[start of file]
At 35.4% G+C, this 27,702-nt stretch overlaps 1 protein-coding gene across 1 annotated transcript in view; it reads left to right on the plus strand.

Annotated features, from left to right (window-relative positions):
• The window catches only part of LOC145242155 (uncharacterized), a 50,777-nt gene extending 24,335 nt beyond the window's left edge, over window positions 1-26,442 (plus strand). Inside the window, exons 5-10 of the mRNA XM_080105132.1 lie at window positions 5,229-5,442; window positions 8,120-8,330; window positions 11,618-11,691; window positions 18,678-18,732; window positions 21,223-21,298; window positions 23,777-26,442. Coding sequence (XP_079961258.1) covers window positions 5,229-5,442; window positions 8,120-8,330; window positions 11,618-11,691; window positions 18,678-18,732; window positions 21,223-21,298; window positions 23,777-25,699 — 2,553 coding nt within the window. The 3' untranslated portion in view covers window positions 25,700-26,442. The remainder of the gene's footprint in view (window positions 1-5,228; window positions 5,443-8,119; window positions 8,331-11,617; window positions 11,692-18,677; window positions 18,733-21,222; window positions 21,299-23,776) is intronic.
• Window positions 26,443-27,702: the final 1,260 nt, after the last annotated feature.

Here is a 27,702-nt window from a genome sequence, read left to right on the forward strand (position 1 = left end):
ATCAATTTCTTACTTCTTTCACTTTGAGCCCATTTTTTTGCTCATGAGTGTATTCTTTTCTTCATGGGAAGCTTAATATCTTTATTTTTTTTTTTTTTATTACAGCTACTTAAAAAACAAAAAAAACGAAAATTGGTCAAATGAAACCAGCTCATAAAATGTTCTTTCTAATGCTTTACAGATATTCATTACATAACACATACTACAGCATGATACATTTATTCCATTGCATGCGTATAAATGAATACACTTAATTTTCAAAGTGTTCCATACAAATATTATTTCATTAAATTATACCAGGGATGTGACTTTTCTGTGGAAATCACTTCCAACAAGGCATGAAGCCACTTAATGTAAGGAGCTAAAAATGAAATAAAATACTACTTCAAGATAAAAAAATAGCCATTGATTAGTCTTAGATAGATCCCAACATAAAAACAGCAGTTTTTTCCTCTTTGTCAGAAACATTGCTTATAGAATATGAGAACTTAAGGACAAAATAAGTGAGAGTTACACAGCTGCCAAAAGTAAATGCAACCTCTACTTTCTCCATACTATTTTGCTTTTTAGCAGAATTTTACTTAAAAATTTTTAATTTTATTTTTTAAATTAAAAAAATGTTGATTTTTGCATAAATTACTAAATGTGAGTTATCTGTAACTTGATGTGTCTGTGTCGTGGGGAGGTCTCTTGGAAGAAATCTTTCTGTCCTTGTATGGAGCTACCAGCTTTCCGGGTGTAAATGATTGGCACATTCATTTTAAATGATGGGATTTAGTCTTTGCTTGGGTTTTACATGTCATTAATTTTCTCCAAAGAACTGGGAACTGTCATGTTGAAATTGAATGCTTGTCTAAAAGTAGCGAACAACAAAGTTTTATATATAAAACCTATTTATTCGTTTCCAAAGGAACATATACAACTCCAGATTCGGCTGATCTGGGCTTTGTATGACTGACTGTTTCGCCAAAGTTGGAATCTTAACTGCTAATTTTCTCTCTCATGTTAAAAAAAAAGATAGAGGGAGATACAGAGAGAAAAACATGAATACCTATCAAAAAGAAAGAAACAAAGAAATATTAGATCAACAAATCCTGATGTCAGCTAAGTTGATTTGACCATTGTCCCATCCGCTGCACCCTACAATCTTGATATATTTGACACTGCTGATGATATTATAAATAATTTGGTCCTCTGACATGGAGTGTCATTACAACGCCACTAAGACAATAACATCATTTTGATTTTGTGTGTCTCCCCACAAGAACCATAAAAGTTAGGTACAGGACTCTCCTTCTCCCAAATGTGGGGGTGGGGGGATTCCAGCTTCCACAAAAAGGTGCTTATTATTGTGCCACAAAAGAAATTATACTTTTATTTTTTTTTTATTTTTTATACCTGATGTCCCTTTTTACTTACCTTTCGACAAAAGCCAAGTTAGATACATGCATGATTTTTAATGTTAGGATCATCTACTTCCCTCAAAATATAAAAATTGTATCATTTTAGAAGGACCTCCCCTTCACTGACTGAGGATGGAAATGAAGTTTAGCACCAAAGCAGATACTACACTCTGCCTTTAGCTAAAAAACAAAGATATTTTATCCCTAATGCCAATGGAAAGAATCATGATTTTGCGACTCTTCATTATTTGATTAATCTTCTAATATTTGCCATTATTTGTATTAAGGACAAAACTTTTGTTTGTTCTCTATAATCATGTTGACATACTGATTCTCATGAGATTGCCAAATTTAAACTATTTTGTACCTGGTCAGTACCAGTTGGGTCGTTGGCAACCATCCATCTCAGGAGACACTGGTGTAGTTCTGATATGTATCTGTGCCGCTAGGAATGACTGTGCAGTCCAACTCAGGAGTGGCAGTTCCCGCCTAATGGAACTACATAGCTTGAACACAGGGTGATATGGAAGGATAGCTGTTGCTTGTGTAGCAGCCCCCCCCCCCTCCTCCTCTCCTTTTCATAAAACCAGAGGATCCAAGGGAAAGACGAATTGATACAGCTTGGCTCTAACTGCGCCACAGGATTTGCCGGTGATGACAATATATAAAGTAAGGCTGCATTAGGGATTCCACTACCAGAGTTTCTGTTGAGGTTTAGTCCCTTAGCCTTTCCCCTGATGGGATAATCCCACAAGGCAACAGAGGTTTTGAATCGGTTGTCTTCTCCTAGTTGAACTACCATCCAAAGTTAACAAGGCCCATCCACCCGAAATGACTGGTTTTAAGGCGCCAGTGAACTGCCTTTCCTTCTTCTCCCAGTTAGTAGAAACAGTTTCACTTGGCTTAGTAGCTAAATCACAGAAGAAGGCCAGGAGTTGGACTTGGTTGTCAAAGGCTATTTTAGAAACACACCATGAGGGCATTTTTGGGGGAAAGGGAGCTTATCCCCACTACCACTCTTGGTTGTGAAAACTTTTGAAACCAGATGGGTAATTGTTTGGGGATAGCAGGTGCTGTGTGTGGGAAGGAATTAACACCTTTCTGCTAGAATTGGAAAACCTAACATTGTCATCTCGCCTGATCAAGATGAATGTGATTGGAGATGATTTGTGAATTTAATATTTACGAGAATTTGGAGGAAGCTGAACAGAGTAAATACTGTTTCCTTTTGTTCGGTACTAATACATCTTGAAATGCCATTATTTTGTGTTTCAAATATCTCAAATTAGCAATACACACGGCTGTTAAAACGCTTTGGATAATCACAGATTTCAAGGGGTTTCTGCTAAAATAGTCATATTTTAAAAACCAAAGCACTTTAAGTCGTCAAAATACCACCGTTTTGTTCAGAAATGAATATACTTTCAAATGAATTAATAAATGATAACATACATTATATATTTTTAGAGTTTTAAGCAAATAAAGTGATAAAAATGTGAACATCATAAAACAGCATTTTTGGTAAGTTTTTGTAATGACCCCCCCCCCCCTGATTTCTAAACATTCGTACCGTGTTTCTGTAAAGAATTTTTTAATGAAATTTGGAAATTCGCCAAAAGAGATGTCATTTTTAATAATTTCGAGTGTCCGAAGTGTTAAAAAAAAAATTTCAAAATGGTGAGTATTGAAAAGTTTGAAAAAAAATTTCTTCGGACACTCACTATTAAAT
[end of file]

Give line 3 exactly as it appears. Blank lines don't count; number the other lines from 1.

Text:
• The window catches only part of LOC145242155 (uncharacterized), a 50,777-nt gene extending 24,335 nt beyond the window's left edge, over window positions 1-26,442 (plus strand). Inside the window, exons 5-10 of the mRNA XM_080105132.1 lie at window positions 5,229-5,442; window positions 8,120-8,330; window positions 11,618-11,691; window positions 18,678-18,732; window positions 21,223-21,298; window positions 23,777-26,442. Coding sequence (XP_079961258.1) covers window positions 5,229-5,442; window positions 8,120-8,330; window positions 11,618-11,691; window positions 18,678-18,732; window positions 21,223-21,298; window positions 23,777-25,699 — 2,553 coding nt within the window. The 3' untranslated portion in view covers window positions 25,700-26,442. The remainder of the gene's footprint in view (window positions 1-5,228; window positions 5,443-8,119; window positions 8,331-11,617; window positions 11,692-18,677; window positions 18,733-21,222; window positions 21,299-23,776) is intronic.